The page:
Skip links
An older bald man with a white beard and glasses wearing a black Air Force t-shirt smiling and sitting on a couch holding up a book titled "Save Every Life You Can"

Connect Everyone You Can

A Book, a Vietnam Vet, and a Lesson for the Holiday Season

Anyone out there watch “Severance?” No spoilers here, but the plot revolves around a company using a medical procedure to separate employees’ work and personal experiences. Pretty wild stuff―and just the opposite of the story I’m about to share.

Here’s the semi-buried lede: I recently had a moment where my personal and professional lives came together in glorious fashion.

Ok―on to the TL:DR part. After completing a master’s degree in health administration, bursting with hope and ambition (as well as a work wardrobe courtesy of Goodwill), I joined the Department of Veterans Affairs and began the enriching experience of serving Veterans.

It was during this period that I met my future wife who is the daughter of an Air Force Veteran and granddaughter of a Navy Veteran―both of whom chose to receive care at VA. My personal and professional lives were taking form and I knew how lucky I was to find myself at an intersection where the supply and demand for things I had to offer the world were starting to come into harmonious balance.

For the next decade-plus, I’ve been fortunate to have had seminal moments that exceeded my wildest expectations. The most recent played out during the last few months of 2022.

In November, I was invited to an event celebrating the release of Dr. Richard Stone’s book, “Save Every Life You Can,” a story about leadership at VA during the COVID-19 pandemic. As I stood in line to meet the former head of the largest integrated health care system in the country, it occurred to me that as much as I would enjoy adding an inscribed copy of the book to my collection, I could do more good by honoring my father-in-law’s service and giving the signed book as a gift.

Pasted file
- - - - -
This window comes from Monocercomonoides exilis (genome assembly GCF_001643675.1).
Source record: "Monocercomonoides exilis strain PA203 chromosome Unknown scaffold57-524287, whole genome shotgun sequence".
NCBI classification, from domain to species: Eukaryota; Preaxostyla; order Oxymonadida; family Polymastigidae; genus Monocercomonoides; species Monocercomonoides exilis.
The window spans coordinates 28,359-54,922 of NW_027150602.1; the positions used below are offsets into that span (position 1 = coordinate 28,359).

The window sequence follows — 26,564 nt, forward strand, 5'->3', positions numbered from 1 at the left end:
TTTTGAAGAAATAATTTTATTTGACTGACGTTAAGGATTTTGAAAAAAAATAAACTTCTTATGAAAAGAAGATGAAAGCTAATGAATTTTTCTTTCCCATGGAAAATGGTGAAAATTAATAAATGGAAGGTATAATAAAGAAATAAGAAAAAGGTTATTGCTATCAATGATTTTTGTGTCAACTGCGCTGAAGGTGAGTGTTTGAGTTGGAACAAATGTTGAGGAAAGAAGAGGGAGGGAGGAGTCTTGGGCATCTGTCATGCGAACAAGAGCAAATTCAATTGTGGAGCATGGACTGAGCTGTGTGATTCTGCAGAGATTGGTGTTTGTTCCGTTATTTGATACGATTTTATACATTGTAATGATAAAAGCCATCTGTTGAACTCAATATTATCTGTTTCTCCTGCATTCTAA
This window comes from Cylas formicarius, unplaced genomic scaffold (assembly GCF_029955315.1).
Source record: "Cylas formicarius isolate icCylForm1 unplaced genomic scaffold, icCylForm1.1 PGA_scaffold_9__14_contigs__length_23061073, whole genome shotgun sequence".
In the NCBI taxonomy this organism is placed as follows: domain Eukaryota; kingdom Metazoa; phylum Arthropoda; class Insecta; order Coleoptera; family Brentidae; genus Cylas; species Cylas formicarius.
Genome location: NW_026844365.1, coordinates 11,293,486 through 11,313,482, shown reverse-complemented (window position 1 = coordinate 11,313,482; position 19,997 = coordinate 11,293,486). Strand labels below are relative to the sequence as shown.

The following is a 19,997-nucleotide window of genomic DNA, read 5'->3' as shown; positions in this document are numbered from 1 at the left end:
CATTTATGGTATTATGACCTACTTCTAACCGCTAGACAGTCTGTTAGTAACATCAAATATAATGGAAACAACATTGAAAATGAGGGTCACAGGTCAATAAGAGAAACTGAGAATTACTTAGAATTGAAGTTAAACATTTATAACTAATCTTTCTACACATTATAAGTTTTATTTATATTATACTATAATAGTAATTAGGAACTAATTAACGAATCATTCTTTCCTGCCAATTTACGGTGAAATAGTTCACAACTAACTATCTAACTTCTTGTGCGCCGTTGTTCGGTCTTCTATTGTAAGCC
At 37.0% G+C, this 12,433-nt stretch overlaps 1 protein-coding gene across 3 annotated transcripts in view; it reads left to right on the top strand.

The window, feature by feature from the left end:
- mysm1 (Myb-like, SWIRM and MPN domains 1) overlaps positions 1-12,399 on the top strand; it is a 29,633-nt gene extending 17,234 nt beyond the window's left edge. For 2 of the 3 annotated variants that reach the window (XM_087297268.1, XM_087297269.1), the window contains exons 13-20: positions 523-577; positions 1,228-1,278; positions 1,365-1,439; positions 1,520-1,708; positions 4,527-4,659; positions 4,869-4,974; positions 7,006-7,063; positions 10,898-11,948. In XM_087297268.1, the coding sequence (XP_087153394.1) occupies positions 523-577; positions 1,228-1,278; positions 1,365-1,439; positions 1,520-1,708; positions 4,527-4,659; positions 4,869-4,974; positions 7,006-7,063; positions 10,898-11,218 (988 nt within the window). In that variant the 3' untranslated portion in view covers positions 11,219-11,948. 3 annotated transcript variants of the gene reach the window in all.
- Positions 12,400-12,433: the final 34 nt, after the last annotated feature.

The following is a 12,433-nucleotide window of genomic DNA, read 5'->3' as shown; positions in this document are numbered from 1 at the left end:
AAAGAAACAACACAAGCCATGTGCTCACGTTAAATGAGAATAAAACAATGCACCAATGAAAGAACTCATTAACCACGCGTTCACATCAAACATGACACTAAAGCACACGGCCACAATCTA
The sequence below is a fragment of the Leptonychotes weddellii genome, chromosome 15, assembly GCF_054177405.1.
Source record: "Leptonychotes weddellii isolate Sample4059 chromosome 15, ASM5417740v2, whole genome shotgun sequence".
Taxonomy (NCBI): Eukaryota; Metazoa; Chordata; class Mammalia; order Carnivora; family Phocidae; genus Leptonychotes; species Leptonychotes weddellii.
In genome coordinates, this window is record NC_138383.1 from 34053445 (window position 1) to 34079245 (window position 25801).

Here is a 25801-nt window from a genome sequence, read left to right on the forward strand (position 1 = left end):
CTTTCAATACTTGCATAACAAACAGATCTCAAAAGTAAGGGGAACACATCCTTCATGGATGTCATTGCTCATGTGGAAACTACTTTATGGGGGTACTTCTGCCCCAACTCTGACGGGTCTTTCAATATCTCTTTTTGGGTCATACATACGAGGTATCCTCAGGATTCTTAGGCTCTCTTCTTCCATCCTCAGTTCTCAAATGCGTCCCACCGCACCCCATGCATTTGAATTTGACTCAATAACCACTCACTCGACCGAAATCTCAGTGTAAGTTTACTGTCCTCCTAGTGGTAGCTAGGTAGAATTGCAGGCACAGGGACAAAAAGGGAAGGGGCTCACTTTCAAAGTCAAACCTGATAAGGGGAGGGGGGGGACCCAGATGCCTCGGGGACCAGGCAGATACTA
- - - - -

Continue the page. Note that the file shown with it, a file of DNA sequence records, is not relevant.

Thankfully, Dr. Stone accommodated my request and wrote a personal message and adorned the title page with his signature.

Last week, as our family huddled around a blazing fire, I presented my father-in-law with Dr. Stone’s tome. Connecting my father-in-law’s experiences in Vietnam and VA to Dr. Stone’s leadership during the pandemic was a gift that made my holiday season special. Lucky me.

An older bald man with a white beard and glasses wearing a black Air Force t-shirt smiling and sitting on a couch holding up a book titled "Save Every Life You Can"

My father-in-law with Dr. Stone’s Book, “Save Every Life You Can”

If you’re still with me, you’re probably saying the same thing my DCG colleague Jim Herbert says, “Ok―so what?” (He’s the best!). The point is: I’ve learned there is magic in connecting people.

Calling back to “Severance,” the thrilling part of the series is to see what happens when parts of our lives are permanently segmented. The lesson I take from the show is that while we all need to disconnect from time to time, it’s people and our shared experiences that create richness in our lives. It’s why I love to cook for friends, it’s why my participation rate at DCG social events is nearly 100%, and why there’s nothing more I enjoy than walking the halls of the 8th floor of VA Central Office in a suit that fit me so well before the pandemic.

I’d love to hear your thoughts about connection and how to find the right balance between our personal and professional lives.

Connect Everyone You Can was originally published in DCG Life on Medium, where people are continuing the conversation by highlighting and responding to this story.

Read More 

This website uses cookies to improve your web experience.